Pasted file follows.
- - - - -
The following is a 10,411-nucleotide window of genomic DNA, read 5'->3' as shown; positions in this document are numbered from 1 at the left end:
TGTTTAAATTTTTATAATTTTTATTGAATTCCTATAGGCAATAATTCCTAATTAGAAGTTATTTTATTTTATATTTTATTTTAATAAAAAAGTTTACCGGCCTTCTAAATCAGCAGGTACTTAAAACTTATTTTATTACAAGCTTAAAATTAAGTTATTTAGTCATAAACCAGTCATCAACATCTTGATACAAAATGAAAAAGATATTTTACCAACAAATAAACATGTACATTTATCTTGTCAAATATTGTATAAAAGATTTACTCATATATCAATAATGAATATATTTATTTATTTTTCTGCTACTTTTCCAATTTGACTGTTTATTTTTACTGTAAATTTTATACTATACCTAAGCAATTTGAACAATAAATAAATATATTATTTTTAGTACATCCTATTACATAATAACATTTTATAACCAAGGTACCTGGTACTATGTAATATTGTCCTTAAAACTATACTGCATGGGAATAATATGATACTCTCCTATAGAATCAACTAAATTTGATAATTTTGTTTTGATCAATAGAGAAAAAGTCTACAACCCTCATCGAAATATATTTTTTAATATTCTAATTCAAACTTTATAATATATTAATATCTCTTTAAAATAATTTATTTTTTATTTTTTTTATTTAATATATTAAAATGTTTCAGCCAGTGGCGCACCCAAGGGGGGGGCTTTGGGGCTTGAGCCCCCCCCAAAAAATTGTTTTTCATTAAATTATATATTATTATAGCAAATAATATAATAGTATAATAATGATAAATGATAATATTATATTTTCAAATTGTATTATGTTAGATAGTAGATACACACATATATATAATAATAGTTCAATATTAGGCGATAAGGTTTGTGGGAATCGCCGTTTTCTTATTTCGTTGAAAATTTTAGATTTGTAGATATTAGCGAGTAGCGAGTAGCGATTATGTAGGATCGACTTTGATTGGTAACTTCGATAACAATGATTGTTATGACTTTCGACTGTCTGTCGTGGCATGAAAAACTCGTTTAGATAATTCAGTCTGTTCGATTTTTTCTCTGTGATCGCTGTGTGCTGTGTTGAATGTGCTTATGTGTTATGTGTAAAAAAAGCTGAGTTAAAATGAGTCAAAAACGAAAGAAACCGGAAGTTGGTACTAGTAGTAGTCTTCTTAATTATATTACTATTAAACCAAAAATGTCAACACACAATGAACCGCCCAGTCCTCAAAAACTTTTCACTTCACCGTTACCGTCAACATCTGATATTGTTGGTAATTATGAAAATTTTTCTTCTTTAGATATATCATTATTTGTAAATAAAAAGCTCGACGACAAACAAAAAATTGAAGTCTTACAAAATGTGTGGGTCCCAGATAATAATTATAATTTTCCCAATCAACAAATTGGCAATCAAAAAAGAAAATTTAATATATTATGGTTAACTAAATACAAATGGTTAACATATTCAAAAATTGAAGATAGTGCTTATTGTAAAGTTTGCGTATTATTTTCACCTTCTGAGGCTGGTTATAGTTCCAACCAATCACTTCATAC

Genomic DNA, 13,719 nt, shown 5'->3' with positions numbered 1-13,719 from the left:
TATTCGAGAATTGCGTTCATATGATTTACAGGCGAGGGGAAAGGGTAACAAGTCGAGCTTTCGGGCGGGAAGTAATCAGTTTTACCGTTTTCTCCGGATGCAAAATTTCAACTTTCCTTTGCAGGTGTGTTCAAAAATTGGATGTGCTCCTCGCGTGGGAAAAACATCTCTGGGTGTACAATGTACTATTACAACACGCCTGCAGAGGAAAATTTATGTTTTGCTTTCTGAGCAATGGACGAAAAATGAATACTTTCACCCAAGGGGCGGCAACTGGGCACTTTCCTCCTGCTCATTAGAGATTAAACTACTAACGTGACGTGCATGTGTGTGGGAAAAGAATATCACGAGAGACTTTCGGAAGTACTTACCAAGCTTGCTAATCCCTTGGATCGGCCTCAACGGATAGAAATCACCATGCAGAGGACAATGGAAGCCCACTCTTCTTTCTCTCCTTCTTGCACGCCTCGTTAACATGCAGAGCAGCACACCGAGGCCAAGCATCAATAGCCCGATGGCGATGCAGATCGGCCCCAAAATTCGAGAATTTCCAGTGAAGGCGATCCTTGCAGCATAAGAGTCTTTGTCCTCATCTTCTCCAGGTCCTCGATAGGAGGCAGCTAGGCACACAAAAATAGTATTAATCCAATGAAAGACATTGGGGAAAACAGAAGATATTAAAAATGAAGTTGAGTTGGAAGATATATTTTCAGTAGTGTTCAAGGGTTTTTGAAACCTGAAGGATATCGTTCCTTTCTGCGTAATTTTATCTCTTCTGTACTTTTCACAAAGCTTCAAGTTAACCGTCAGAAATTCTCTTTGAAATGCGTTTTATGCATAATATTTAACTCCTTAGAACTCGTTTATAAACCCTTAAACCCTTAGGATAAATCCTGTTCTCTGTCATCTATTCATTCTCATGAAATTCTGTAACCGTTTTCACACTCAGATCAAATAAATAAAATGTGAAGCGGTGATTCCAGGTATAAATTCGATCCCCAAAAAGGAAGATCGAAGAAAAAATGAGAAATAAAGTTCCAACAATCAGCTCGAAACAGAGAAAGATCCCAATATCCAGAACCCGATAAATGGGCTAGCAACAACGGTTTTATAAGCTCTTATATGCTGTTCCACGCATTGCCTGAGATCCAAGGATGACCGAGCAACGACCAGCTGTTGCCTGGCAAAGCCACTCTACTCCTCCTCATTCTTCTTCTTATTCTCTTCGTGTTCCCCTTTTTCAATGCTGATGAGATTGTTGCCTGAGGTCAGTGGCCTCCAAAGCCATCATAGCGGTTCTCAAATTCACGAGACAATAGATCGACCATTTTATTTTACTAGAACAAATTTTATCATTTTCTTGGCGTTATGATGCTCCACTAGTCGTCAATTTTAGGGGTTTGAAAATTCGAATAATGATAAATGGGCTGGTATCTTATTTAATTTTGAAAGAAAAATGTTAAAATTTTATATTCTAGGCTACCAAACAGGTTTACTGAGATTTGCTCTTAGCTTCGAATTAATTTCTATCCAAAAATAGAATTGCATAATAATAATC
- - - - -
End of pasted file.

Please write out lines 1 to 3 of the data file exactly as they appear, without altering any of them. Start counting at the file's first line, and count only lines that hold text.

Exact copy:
The following is a 10,411-nucleotide window of genomic DNA, read 5'->3' as shown; positions in this document are numbered from 1 at the left end:
TGTTTAAATTTTTATAATTTTTATTGAATTCCTATAGGCAATAATTCCTAATTAGAAGTTATTTTATTTTATATTTTATTTTAATAAAAAAGTTTACCGGCCTTCTAAATCAGCAGGTACTTAAAACTTATTTTATTACAAGCTTAAAATTAAGTTATTTAGTCATAAACCAGTCATCAACATCTTGATACAAAATGAAAAAGATATTTTACCAACAAATAAACATGTACATTTATCTTGTCAAATATTGTATAAAAGATTTACTCATATATCAATAATGAATATATTTATTTATTTTTCTGCTACTTTTCCAATTTGACTGTTTATTTTTACTGTAAATTTTATACTATACCTAAGCAATTTGAACAATAAATAAATATATTATTTTTAGTACATCCTATTACATAATAACATTTTATAACCAAGGTACCTGGTACTATGTAATATTGTCCTTAAAACTATACTGCATGGGAATAATATGATACTCTCCTATAGAATCAACTAAATTTGATAATTTTGTTTTGATCAATAGAGAAAAAGTCTACAACCCTCATCGAAATATATTTTTTAATATTCTAATTCAAACTTTATAATATATTAATATCTCTTTAAAATAATTTATTTTTTATTTTTTTTATTTAATATATTAAAATGTTTCAGCCAGTGGCGCACCCAAGGGGGGGGCTTTGGGGCTTGAGCCCCCCCCAAAAAATTGTTTTTCATTAAATTATATATTATTATAGCAAATAATATAATAGTATAATAATGATAAATGATAATATTATATTTTCAAATTGTATTATGTTAGATAGTAGATACACACATATATATAATAATAGTTCAATATTAGGCGATAAGGTTTGTGGGAATCGCCGTTTTCTTATTTCGTTGAAAATTTTAGATTTGTAGATATTAGCGAGTAGCGAGTAGCGATTATGTAGGATCGACTTTGATTGGTAACTTCGATAACAATGATTGTTATGACTTTCGACTGTCTGTCGTGGCATGAAAAACTCGTTTAGATAATTCAGTCTGTTCGATTTTTTCTCTGTGATCGCTGTGTGCTGTGTTGAATGTGCTTATGTGTTATGTGTAAAAAAAGCTGAGTTAAAATGAGTCAAAAACGAAAGAAACCGGAAGTTGGTACTAGTAGTAGTCTTCTTAATTATATTACTATTAAACCAAAAATGTCAACACACAATGAACCGCCCAGTCCTCAAAAACTTTTCACTTCACCGTTACCGTCAACATCTGATATTGTTGGTAATTATGAAAATTTTTCTTCTTTAGATATATCATTATTTGTAAATAAAAAGCTCGACGACAAACAAAAAATTGAAGTCTTACAAAATGTGTGGGTCCCAGATAATAATTATAATTTTCCCAATCAACAAATTGGCAATCAAAAAAGAAAATTTAATATATTATGGTTAACTAAATACAAATGGTTAACATATTCAAAAATTGAAGATAGTGCTTATTGTAAAGTTTGCGTATTATTTTCACCTTCTGAGGCTGGTTATAGTTCCAACCAATCACTTCATAC

Genomic DNA, 13,719 nt, shown 5'->3' with positions numbered 1-13,719 from the left: